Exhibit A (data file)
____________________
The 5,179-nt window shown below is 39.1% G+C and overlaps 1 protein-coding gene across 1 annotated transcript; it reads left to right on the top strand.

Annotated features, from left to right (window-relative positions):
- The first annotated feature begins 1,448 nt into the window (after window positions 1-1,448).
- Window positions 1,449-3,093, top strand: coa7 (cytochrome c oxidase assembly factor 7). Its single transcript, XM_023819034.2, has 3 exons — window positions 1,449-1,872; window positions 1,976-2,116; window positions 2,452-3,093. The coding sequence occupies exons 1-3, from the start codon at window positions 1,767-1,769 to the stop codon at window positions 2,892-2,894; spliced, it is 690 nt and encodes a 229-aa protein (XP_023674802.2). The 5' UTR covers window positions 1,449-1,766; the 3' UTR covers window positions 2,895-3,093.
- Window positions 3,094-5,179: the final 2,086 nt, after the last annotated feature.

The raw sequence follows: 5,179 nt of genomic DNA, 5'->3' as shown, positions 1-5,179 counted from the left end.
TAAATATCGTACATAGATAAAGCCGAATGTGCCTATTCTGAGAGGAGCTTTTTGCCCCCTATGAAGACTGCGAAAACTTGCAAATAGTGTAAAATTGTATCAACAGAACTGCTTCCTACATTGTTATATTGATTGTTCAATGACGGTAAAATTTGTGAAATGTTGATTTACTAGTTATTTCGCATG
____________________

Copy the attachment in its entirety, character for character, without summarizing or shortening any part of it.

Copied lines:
The 5,179-nt window shown below is 39.1% G+C and overlaps 1 protein-coding gene across 1 annotated transcript; it reads left to right on the top strand.

Annotated features, from left to right (window-relative positions):
- The first annotated feature begins 1,448 nt into the window (after window positions 1-1,448).
- Window positions 1,449-3,093, top strand: coa7 (cytochrome c oxidase assembly factor 7). Its single transcript, XM_023819034.2, has 3 exons — window positions 1,449-1,872; window positions 1,976-2,116; window positions 2,452-3,093. The coding sequence occupies exons 1-3, from the start codon at window positions 1,767-1,769 to the stop codon at window positions 2,892-2,894; spliced, it is 690 nt and encodes a 229-aa protein (XP_023674802.2). The 5' UTR covers window positions 1,449-1,766; the 3' UTR covers window positions 2,895-3,093.
- Window positions 3,094-5,179: the final 2,086 nt, after the last annotated feature.

The raw sequence follows: 5,179 nt of genomic DNA, 5'->3' as shown, positions 1-5,179 counted from the left end.
TAAATATCGTACATAGATAAAGCCGAATGTGCCTATTCTGAGAGGAGCTTTTTGCCCCCTATGAAGACTGCGAAAACTTGCAAATAGTGTAAAATTGTATCAACAGAACTGCTTCCTACATTGTTATATTGATTGTTCAATGACGGTAAAATTTGTGAAATGTTGATTTACTAGTTATTTCGCATG